No longer must states abide by what many perceived as the one-size-fits all federal mandates associated with ESSA’s predecessor, the No Child Left Behind Act.
But what will this newfound freedom look like? And what should education reporters watch for to ensure states remain focused on closing achievement gaps and parents get an accurate and easy-to-grasp picture of school performance?
Five Questions to Ask After Court’s ‘Janus’ Ruling
Teachers' unions face uncertain future as decision looms
The U.S. Supreme Court is expected to issue a ruling soon that could potentially deal a major blow to the size and strength of teachers’ unions.
The case, Janus v. American Federation of State, County, and Municipal Employees Council 31, pits public sector unions against employees who contend that requiring non-union workers to pay certain fees to the union violates their freedom of speech.
School safety experts recently weighed in on how states and school systems are — and should be — responding to the spate of campus shootings.
They also shared best practices for journalists when covering the issue of school shootings, including how to analyze school districts’ prevention efforts, what stories to look for, and how to report on shootings while minimizing harm to mourning communities.
The May 16 panel came two days before yet another school shooting, this time at a high school in Santa Fe, Texas, that led to 10 deaths.
As a growing number of teachers across the country hold strikes to advocate for better pay and increased education funding, new questions are arising about the power of teachers’ unions, the role of social media, and what teachers are doing to continue their efforts beyond large-scale work demonstrations.
During a May 16 panel at the Education Writers Association’s annual conference, speakers sought to contextualize the teacher actions, what they mean, and what’s next.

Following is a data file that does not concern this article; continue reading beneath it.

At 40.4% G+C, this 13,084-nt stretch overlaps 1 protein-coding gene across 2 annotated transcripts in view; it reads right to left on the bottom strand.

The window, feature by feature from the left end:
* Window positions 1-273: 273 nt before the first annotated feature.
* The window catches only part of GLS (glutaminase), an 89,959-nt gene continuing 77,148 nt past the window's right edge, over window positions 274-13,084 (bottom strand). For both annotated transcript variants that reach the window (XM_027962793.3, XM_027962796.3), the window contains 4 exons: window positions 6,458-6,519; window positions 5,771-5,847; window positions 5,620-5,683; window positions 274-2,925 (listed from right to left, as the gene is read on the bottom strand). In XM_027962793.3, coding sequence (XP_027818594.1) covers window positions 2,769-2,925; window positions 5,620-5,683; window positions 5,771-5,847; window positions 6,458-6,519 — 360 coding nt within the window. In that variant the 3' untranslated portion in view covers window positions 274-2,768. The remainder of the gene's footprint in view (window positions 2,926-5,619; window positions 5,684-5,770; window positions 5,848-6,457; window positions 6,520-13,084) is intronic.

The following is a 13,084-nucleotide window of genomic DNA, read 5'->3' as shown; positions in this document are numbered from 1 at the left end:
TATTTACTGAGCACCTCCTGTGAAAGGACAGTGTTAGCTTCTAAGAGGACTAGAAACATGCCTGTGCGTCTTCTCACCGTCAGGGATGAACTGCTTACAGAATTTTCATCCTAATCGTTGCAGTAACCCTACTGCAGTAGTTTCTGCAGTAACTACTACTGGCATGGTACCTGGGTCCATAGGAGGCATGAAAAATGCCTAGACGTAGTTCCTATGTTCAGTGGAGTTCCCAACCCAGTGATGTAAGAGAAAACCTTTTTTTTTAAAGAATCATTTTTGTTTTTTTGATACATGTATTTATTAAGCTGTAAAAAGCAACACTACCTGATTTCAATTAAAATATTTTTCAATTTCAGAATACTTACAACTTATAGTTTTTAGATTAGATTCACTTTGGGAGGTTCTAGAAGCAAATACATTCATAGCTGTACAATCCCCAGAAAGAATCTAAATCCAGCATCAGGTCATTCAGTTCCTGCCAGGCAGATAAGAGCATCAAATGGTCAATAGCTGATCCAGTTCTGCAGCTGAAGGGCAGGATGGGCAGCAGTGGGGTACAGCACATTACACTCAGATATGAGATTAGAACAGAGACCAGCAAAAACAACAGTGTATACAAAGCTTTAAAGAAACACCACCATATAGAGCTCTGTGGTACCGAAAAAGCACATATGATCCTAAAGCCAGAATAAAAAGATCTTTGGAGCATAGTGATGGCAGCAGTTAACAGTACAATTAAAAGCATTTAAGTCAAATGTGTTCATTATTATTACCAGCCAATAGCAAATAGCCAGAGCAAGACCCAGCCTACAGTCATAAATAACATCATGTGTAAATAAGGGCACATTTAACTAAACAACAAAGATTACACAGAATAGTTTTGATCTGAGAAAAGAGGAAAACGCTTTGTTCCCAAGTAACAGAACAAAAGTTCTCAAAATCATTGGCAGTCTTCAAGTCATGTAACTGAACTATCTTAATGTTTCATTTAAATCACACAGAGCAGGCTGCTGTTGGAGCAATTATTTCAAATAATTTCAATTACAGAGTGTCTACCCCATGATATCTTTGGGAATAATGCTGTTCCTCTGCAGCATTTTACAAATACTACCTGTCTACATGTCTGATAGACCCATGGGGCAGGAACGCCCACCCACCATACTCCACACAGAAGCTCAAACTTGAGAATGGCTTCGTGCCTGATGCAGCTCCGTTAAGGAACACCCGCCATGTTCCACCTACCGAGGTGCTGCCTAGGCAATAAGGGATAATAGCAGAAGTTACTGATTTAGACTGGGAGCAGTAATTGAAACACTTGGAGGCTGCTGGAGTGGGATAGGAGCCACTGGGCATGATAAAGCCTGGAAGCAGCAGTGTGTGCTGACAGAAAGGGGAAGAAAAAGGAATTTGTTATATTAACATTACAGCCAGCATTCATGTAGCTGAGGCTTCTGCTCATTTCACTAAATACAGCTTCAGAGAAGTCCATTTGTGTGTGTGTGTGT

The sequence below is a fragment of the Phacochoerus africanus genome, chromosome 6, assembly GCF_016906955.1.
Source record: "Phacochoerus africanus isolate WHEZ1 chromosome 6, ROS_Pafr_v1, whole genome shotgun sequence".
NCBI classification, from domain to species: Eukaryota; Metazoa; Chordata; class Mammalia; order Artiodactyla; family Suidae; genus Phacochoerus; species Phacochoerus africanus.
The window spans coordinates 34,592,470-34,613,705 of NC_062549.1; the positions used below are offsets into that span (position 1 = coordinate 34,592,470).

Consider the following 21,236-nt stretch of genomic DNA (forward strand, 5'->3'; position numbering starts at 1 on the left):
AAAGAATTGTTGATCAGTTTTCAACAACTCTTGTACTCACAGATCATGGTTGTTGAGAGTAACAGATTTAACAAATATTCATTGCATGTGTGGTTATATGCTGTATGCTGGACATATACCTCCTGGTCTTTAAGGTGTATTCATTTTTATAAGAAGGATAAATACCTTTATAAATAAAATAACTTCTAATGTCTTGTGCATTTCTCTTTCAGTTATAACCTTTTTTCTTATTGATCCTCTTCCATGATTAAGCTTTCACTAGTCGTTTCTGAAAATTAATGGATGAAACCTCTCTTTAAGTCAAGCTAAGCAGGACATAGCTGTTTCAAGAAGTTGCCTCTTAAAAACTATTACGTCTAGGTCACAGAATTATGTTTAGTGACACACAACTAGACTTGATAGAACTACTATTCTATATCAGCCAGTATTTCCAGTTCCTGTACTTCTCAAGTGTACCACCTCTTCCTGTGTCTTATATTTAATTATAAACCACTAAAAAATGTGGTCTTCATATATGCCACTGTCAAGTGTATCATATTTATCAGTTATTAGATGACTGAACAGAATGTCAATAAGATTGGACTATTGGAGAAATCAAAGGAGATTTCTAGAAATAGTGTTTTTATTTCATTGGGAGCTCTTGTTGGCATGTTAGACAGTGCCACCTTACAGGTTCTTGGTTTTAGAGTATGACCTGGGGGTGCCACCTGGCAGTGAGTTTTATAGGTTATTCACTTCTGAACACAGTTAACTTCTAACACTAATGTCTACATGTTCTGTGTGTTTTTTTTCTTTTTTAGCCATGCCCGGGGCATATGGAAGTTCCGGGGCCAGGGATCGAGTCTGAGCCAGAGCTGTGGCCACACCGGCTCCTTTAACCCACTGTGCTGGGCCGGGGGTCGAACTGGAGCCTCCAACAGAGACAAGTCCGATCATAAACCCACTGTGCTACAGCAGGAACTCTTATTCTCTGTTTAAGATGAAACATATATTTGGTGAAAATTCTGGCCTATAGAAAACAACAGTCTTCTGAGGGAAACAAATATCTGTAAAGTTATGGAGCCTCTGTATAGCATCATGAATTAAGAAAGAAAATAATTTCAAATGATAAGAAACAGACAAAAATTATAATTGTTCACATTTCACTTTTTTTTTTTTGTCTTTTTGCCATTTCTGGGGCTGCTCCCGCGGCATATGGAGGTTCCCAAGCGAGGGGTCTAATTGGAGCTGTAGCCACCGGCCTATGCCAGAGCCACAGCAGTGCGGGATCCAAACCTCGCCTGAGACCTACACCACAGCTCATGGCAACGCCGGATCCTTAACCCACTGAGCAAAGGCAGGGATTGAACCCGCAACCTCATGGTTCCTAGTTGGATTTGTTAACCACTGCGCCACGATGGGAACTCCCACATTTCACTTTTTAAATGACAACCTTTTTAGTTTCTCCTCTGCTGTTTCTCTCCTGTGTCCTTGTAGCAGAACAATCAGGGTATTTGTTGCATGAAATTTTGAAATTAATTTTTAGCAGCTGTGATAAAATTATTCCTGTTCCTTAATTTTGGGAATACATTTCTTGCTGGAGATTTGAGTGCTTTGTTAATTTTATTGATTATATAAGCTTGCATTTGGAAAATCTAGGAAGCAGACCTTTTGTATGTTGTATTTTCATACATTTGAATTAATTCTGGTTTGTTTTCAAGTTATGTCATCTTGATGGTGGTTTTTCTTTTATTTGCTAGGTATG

When measuring what students know and can do on statewide tests, how high (or low) are the expectations for determining academic “proficiency”? A forthcoming report from the National Center for Education Statistics offers insights on this question, including state-by-state analysis.
Helping Students Help Themselves
A social-emotional learning approach to school discipline (EWA Radio: Episode 168)
What would happen if teachers had the flexibility to handle classroom discipline issues on a case-by-case basis, rather than following top-down mandates from the district or the principal’s office? Writing for The Atlantic, Katherine Reynolds Lewis visited Ohio Avenue Elementary School in Columbus, where an effort to rethink approaches to bad behavior is paying big dividends.
Campus speech has become one of the hottest topics in higher education — especially in recent months, as clashes have turned violent and drawn the attention of President Donald Trump and the Justice Department.
Education journalists must think more critically about the ways in which race, ethnicity and gender play into the stories they tell, a panel of experts said at the first keynote session at the Education Writers Association’s national seminar in Los Angeles last week.
Parkland Survivors and Other Youth Activists: ‘You’re Going to Listen to Us’ on Gun Violence
EWA National Seminar puts spotlight on students
In an emotionally charged session at the Education Writers Association’s national seminar, several student activists urged journalists to keep the national spotlight on gun violence and not let the shootings at a Florida high school and elsewhere be forgotten.
On May 17, EWA EWA Announced the 2017 Winners of Top 3 Education Reporting Prizes.
On May 16, EWA announced the category winners for the 2017 EWA National Awards for Education Reporting.